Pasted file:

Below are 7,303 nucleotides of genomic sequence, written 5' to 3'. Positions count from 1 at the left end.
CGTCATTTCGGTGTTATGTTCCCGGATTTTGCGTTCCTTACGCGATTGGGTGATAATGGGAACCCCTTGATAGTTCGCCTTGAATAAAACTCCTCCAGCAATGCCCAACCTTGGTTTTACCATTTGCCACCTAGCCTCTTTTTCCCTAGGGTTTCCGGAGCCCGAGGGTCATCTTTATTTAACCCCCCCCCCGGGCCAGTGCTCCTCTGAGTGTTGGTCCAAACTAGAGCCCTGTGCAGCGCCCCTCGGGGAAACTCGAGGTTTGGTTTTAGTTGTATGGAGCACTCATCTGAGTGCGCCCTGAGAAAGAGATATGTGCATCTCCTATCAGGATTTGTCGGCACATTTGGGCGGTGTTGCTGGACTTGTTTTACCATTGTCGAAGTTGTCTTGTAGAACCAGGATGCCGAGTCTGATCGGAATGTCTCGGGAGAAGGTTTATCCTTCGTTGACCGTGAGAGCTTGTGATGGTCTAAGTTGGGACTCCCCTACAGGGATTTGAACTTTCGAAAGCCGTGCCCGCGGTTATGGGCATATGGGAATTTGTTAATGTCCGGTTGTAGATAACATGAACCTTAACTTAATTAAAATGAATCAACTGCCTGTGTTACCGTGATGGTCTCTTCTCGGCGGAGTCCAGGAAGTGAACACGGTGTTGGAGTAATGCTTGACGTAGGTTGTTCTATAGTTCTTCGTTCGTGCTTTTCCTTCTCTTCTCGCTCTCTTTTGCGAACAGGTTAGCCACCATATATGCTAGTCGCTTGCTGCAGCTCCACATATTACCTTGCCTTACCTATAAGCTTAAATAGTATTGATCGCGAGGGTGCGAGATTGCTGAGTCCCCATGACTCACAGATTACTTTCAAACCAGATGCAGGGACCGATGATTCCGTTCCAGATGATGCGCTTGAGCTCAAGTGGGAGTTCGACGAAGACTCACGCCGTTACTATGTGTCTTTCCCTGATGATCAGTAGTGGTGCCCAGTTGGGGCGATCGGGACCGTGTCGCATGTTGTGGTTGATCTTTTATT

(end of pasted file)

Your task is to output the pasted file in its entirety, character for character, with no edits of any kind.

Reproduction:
Below are 7,303 nucleotides of genomic sequence, written 5' to 3'. Positions count from 1 at the left end.
CGTCATTTCGGTGTTATGTTCCCGGATTTTGCGTTCCTTACGCGATTGGGTGATAATGGGAACCCCTTGATAGTTCGCCTTGAATAAAACTCCTCCAGCAATGCCCAACCTTGGTTTTACCATTTGCCACCTAGCCTCTTTTTCCCTAGGGTTTCCGGAGCCCGAGGGTCATCTTTATTTAACCCCCCCCCCGGGCCAGTGCTCCTCTGAGTGTTGGTCCAAACTAGAGCCCTGTGCAGCGCCCCTCGGGGAAACTCGAGGTTTGGTTTTAGTTGTATGGAGCACTCATCTGAGTGCGCCCTGAGAAAGAGATATGTGCATCTCCTATCAGGATTTGTCGGCACATTTGGGCGGTGTTGCTGGACTTGTTTTACCATTGTCGAAGTTGTCTTGTAGAACCAGGATGCCGAGTCTGATCGGAATGTCTCGGGAGAAGGTTTATCCTTCGTTGACCGTGAGAGCTTGTGATGGTCTAAGTTGGGACTCCCCTACAGGGATTTGAACTTTCGAAAGCCGTGCCCGCGGTTATGGGCATATGGGAATTTGTTAATGTCCGGTTGTAGATAACATGAACCTTAACTTAATTAAAATGAATCAACTGCCTGTGTTACCGTGATGGTCTCTTCTCGGCGGAGTCCAGGAAGTGAACACGGTGTTGGAGTAATGCTTGACGTAGGTTGTTCTATAGTTCTTCGTTCGTGCTTTTCCTTCTCTTCTCGCTCTCTTTTGCGAACAGGTTAGCCACCATATATGCTAGTCGCTTGCTGCAGCTCCACATATTACCTTGCCTTACCTATAAGCTTAAATAGTATTGATCGCGAGGGTGCGAGATTGCTGAGTCCCCATGACTCACAGATTACTTTCAAACCAGATGCAGGGACCGATGATTCCGTTCCAGATGATGCGCTTGAGCTCAAGTGGGAGTTCGACGAAGACTCACGCCGTTACTATGTGTCTTTCCCTGATGATCAGTAGTGGTGCCCAGTTGGGGCGATCGGGACCGTGTCGCATGTTGTGGTTGATCTTTTATT